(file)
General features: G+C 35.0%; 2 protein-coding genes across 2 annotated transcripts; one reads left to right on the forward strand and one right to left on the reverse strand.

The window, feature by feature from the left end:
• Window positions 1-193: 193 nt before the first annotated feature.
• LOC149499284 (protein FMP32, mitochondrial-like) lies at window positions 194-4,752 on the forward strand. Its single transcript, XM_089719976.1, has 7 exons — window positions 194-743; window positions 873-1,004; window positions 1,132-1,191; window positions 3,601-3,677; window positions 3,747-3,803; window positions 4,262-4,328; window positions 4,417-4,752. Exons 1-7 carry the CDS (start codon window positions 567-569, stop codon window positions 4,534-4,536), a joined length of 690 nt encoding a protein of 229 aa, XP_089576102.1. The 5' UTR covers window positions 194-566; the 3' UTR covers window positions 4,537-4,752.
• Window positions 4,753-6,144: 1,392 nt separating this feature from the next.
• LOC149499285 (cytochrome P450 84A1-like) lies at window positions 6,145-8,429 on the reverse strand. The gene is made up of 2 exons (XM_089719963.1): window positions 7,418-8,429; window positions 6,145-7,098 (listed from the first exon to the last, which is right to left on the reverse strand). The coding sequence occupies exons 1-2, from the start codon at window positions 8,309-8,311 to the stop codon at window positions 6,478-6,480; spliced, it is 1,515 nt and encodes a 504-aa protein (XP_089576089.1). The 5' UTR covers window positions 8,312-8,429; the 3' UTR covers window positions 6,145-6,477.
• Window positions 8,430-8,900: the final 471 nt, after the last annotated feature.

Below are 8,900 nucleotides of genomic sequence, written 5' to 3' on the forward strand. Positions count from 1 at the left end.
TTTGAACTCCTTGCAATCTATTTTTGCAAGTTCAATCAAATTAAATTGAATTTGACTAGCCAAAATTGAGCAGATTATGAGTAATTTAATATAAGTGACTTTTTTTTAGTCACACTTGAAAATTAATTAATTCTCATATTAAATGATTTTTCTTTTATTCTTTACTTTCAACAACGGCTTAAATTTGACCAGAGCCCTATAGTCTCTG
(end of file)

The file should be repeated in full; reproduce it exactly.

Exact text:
General features: G+C 35.0%; 2 protein-coding genes across 2 annotated transcripts; one reads left to right on the forward strand and one right to left on the reverse strand.

The window, feature by feature from the left end:
• Window positions 1-193: 193 nt before the first annotated feature.
• LOC149499284 (protein FMP32, mitochondrial-like) lies at window positions 194-4,752 on the forward strand. Its single transcript, XM_089719976.1, has 7 exons — window positions 194-743; window positions 873-1,004; window positions 1,132-1,191; window positions 3,601-3,677; window positions 3,747-3,803; window positions 4,262-4,328; window positions 4,417-4,752. Exons 1-7 carry the CDS (start codon window positions 567-569, stop codon window positions 4,534-4,536), a joined length of 690 nt encoding a protein of 229 aa, XP_089576102.1. The 5' UTR covers window positions 194-566; the 3' UTR covers window positions 4,537-4,752.
• Window positions 4,753-6,144: 1,392 nt separating this feature from the next.
• LOC149499285 (cytochrome P450 84A1-like) lies at window positions 6,145-8,429 on the reverse strand. The gene is made up of 2 exons (XM_089719963.1): window positions 7,418-8,429; window positions 6,145-7,098 (listed from the first exon to the last, which is right to left on the reverse strand). The coding sequence occupies exons 1-2, from the start codon at window positions 8,309-8,311 to the stop codon at window positions 6,478-6,480; spliced, it is 1,515 nt and encodes a 504-aa protein (XP_089576089.1). The 5' UTR covers window positions 8,312-8,429; the 3' UTR covers window positions 6,145-6,477.
• Window positions 8,430-8,900: the final 471 nt, after the last annotated feature.

Below are 8,900 nucleotides of genomic sequence, written 5' to 3' on the forward strand. Positions count from 1 at the left end.
TTTGAACTCCTTGCAATCTATTTTTGCAAGTTCAATCAAATTAAATTGAATTTGACTAGCCAAAATTGAGCAGATTATGAGTAATTTAATATAAGTGACTTTTTTTTAGTCACACTTGAAAATTAATTAATTCTCATATTAAATGATTTTTCTTTTATTCTTTACTTTCAACAACGGCTTAAATTTGACCAGAGCCCTATAGTCTCTG